I ended up going to college and majoring in psychology and later studying clinical social work at the University of Tennessee. The social work program was one of the most eye opening experiences for which I am extremely grateful. I was taught that history paints a certain picture depending on who is telling story, things like the Pilgrims and Native Americans all got along nicely and racism is a thing of the past. Once slavery ended and people of color and women were allowed to vote, our country became a land of equal opportunity, right? We also learned that a person’s environment can literally rewire their brains. Our environment and our experiences shape who we are (in addition to our genetic makeup), and last time I checked, we all have different environments and experiences.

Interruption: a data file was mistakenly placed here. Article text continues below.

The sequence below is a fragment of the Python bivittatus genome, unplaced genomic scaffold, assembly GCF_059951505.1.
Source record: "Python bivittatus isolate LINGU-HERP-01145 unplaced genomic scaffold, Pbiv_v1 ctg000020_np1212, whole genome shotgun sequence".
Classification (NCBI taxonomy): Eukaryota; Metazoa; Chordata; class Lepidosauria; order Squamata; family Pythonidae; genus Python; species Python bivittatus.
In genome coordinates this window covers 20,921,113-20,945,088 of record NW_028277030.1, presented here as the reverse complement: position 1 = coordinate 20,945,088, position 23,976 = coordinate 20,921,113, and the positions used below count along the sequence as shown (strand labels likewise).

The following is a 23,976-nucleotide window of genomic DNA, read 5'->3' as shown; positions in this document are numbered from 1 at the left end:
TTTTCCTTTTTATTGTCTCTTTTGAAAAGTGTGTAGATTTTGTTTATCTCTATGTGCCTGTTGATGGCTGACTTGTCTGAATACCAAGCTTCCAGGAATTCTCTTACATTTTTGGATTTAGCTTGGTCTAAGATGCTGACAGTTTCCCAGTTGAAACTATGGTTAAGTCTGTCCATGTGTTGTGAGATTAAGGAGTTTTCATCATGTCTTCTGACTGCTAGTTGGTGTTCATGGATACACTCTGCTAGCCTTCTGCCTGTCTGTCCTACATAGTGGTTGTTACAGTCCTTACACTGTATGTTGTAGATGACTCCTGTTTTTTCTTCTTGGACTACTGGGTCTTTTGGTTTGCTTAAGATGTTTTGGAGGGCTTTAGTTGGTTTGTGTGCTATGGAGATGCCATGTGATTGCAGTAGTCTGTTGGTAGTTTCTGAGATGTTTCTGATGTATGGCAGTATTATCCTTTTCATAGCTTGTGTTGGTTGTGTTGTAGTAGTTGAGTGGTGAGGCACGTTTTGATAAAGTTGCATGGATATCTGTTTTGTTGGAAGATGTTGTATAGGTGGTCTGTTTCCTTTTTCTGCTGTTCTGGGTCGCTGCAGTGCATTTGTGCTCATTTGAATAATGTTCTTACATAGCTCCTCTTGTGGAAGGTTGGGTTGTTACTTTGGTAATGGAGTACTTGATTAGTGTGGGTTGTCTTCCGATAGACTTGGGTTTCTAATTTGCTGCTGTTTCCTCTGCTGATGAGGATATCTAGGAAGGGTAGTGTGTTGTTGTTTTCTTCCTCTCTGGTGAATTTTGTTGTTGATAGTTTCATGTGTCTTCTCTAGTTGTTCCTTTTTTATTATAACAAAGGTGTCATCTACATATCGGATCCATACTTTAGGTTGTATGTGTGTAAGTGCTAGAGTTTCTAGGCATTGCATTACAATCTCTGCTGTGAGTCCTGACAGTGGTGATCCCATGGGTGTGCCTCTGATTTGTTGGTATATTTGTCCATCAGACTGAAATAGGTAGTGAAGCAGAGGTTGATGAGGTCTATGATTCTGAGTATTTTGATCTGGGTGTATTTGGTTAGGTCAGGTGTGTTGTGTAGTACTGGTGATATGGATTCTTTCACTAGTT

Beauty in Difference

I feel so inadequate to raise this topic, as there are many more eloquent individuals with more experience and greater intellect. However, events over the past several months and especially this past weekend have strongly compelled me to speak out and share my experience. As a white, southern, Christian female, wife of a pastor/chaplain/PhD student, mother of three, and former school social worker, I hope to share my perspective for others like me who spent the first twenty something years of life with their head stuck in the sand.